“Hmm,” Kannon said, “Perhaps we should sweeten the pot for him?”
“How so?” said her mother.
“I shall ask the other three and see if we can get the council in Japan to send us two of the special pints for him and his undead friend,” said Kannon, “If we can cure them, and introduce them into our world, they, combined with us, would be an unstoppable force against evil.”
“That’s your call, honey,” said Karin, “but it’s not a bad idea. And do you know what a good idea is?”
“What’s that?” said Kannon as she brightened, becoming a nine-year old again.
“It’s you getting ready for school!” said Karin in return.
“Ooh!” she exclaimed, “You know how to kill fun!”
Her parents just looked at each other and started to playfully chase her back to her room.
Hondo came in to his beautiful and loving wife, Innocent, and planted a long kiss on her. Hondo then said, “Is she up?”
“She’ll be up in about an hour,” said Innocent, “I just wish she didn’t have to go to kindergarten.”
“It’s best she gets exposure to the world out there, honey,” said Hondo.
“It’s not that,” she said, “You know how mature she is. She alienates the other kids.”
“It’s not like that,” said Hondo, “Remember how her first month report came in? The teacher said she was a benefit to the class. She was very matronly to the other kids, especially to Franklin, and they all look up to her.”
“That’s what I mean,” she said, “They only approach her when they have a question or need help with something, and don’t play normal games with her like the other kids.”
Hondo just sighed and said, “I don’t think she is ever going to be ‘normal’, whatever that means in our world. Besides, this is Sophia we’re talking about. The spirit that was there before she was born when you were what you were is now outwardly manifesting itself. It’s like she’s becoming more and more aware of who she is. The day she remembers, then we may have to take her out and home school her, if she even needs that. Remember what James said through Anjou—she will have the wisdom of thousands of years with her, and she will be a leader. At that point, I don’t even know if we could even call her our daughter, because she will be out of our reach.”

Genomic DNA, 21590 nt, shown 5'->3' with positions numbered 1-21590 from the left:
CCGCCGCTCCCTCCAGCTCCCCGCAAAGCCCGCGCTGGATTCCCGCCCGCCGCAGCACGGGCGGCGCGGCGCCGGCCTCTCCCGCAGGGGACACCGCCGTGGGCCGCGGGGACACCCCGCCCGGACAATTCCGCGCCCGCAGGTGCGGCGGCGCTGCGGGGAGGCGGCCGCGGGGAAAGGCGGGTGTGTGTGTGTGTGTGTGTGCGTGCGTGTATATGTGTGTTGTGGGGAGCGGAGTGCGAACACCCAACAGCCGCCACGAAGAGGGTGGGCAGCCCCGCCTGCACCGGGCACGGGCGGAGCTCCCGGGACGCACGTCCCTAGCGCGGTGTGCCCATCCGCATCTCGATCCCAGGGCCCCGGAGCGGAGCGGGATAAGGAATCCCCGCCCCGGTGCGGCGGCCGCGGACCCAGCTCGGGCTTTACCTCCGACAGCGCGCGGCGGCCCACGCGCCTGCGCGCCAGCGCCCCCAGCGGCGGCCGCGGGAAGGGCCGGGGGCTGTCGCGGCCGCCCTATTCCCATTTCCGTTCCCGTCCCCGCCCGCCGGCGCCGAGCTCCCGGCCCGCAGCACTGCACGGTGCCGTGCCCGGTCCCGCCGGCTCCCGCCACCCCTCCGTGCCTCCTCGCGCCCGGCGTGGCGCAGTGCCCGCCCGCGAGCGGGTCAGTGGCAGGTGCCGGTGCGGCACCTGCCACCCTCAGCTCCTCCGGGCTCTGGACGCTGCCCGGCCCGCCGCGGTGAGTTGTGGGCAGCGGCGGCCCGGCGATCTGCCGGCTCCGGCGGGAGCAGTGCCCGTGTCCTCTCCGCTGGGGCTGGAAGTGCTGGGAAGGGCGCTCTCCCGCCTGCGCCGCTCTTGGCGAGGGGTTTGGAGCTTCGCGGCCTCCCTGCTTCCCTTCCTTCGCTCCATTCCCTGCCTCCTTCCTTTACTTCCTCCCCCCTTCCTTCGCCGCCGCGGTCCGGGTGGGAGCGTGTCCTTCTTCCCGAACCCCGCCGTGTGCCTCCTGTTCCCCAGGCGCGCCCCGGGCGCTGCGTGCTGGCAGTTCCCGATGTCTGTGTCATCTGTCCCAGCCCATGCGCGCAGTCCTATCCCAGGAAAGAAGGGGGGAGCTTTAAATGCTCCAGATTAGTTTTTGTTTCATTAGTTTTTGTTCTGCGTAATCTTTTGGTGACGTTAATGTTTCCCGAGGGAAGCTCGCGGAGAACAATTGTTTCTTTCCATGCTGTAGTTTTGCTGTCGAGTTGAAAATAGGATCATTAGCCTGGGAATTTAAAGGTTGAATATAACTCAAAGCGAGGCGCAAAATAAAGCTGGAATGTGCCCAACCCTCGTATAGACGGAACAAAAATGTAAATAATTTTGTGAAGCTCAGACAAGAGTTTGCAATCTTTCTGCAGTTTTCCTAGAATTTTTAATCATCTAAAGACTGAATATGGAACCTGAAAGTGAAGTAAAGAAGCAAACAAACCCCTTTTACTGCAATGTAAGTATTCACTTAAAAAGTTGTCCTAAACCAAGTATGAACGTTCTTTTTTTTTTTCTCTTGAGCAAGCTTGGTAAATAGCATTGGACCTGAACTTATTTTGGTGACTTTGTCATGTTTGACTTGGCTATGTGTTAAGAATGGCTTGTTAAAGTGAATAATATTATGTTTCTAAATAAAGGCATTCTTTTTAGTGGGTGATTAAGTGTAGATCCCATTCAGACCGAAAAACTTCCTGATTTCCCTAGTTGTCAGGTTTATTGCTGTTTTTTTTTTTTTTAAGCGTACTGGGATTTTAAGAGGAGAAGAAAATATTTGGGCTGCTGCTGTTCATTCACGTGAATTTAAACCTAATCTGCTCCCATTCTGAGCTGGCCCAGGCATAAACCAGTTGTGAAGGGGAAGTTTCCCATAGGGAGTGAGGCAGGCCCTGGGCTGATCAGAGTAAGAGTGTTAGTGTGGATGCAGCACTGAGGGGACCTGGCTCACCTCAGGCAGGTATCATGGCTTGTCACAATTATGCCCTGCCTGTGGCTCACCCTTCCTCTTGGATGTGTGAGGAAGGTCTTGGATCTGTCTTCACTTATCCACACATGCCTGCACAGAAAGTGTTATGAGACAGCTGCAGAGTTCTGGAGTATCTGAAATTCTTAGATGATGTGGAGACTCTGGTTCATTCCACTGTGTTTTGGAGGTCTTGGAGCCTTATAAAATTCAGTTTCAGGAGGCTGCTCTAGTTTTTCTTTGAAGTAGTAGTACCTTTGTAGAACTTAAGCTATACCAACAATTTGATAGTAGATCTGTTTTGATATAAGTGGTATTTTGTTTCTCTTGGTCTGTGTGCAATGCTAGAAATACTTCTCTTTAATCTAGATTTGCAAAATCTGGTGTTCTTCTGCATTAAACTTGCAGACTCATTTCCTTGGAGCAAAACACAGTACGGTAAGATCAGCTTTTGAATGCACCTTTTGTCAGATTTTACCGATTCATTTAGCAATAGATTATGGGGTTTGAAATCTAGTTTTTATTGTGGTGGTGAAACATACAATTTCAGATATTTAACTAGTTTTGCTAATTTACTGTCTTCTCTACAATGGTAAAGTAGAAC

Innocent looked at Hondo with a sad look on her face, and she said to him, “Please don’t say that. That would be like saying our little girl has a terminal illness, and the pretty, happy girl will die one day.”
“I don’t think she will ever forget who her parents were,” consoled Hondo, “Besides, it’s good it’s like this right now, because her innocent outlook to life will teach her to love those lesser than her, and she will be able to relate to people on every level as she leads. That way, she will never abuse her power, and always be benevolent to all she rules. It’s going to be all right.”
He pulled her close and held her tight. She wanted to cry, and she let loose. However, Sophia had awoken, and caught most of the conversation. Innocent then felt something hug her leg, and she said, “Mommy, I love you, and you shall always be my mommy. I’ll never go away.”
With that, Innocent broke into tears and scooped up her daughter, holding her tight. Sophia then said, “Mommy, please don’t cry. Be happy, because a good world is coming! Isn’t that what you always say?”
In the heart of slums that were in the Bronx was an old gymnasium that had been used to train young men to be boxers and to get them off the streets. That place had long since found better environs when the area just got worse and worse, and the city forgot all about them. In that building a headquarters was established by a three person army who stood against the forces of darkness. Much of the old equipment was still there, though in a state of disrepair, and Blade knew that, with a bit of touch up, he could use it to keep himself fit for the fight that was upcoming. He had to be, because this was also a part of the city where the undead liked to lurk. Crystal did not need it, because what she was caused it to be where such things were not required. He needed to because he was half human, and that was something that still needed tending to. In that part of the city lived people that, if they were killed, they would not be missed. Furthermore, because it was the way it was, the police really did not care too much about it, save maybe to catch a criminal that was trying to fade into the background of such a place. In those conditions, it was impossible to keep any kind of law and order, because everything was pretty much abandoned, but too spread out to control and keep out the homeless. In areas like this, it was impossible to keep out drug operations and meth labs, and usually was only raided when they became a problem. In a place like this, vampires hunted with abandon, because no one would miss these people. Many would have asked why the blight was not removed, but if they knew the hand behind it, they would have fled New York the first chance they got.